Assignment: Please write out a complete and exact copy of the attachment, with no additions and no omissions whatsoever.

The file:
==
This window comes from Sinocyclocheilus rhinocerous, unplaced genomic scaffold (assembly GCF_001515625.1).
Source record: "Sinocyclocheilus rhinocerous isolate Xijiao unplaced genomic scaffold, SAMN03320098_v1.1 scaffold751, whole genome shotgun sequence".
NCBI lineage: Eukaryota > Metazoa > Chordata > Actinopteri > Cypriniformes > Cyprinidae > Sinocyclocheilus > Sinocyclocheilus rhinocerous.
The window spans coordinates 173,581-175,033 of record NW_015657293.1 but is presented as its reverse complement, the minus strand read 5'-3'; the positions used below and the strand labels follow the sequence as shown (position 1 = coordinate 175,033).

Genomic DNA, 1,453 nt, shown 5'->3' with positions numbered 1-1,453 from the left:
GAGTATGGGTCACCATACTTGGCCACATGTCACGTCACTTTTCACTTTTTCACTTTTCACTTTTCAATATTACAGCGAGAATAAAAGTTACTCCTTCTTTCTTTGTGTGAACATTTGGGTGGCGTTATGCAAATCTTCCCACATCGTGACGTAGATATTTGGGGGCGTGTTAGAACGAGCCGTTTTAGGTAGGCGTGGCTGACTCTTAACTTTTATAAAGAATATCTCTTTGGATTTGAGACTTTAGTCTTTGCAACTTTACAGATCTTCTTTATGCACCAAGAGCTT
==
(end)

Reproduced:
This window comes from Sinocyclocheilus rhinocerous, unplaced genomic scaffold (assembly GCF_001515625.1).
Source record: "Sinocyclocheilus rhinocerous isolate Xijiao unplaced genomic scaffold, SAMN03320098_v1.1 scaffold751, whole genome shotgun sequence".
NCBI lineage: Eukaryota > Metazoa > Chordata > Actinopteri > Cypriniformes > Cyprinidae > Sinocyclocheilus > Sinocyclocheilus rhinocerous.
The window spans coordinates 173,581-175,033 of record NW_015657293.1 but is presented as its reverse complement, the minus strand read 5'-3'; the positions used below and the strand labels follow the sequence as shown (position 1 = coordinate 175,033).

Genomic DNA, 1,453 nt, shown 5'->3' with positions numbered 1-1,453 from the left:
GAGTATGGGTCACCATACTTGGCCACATGTCACGTCACTTTTCACTTTTTCACTTTTCACTTTTCAATATTACAGCGAGAATAAAAGTTACTCCTTCTTTCTTTGTGTGAACATTTGGGTGGCGTTATGCAAATCTTCCCACATCGTGACGTAGATATTTGGGGGCGTGTTAGAACGAGCCGTTTTAGGTAGGCGTGGCTGACTCTTAACTTTTATAAAGAATATCTCTTTGGATTTGAGACTTTAGTCTTTGCAACTTTACAGATCTTCTTTATGCACCAAGAGCTT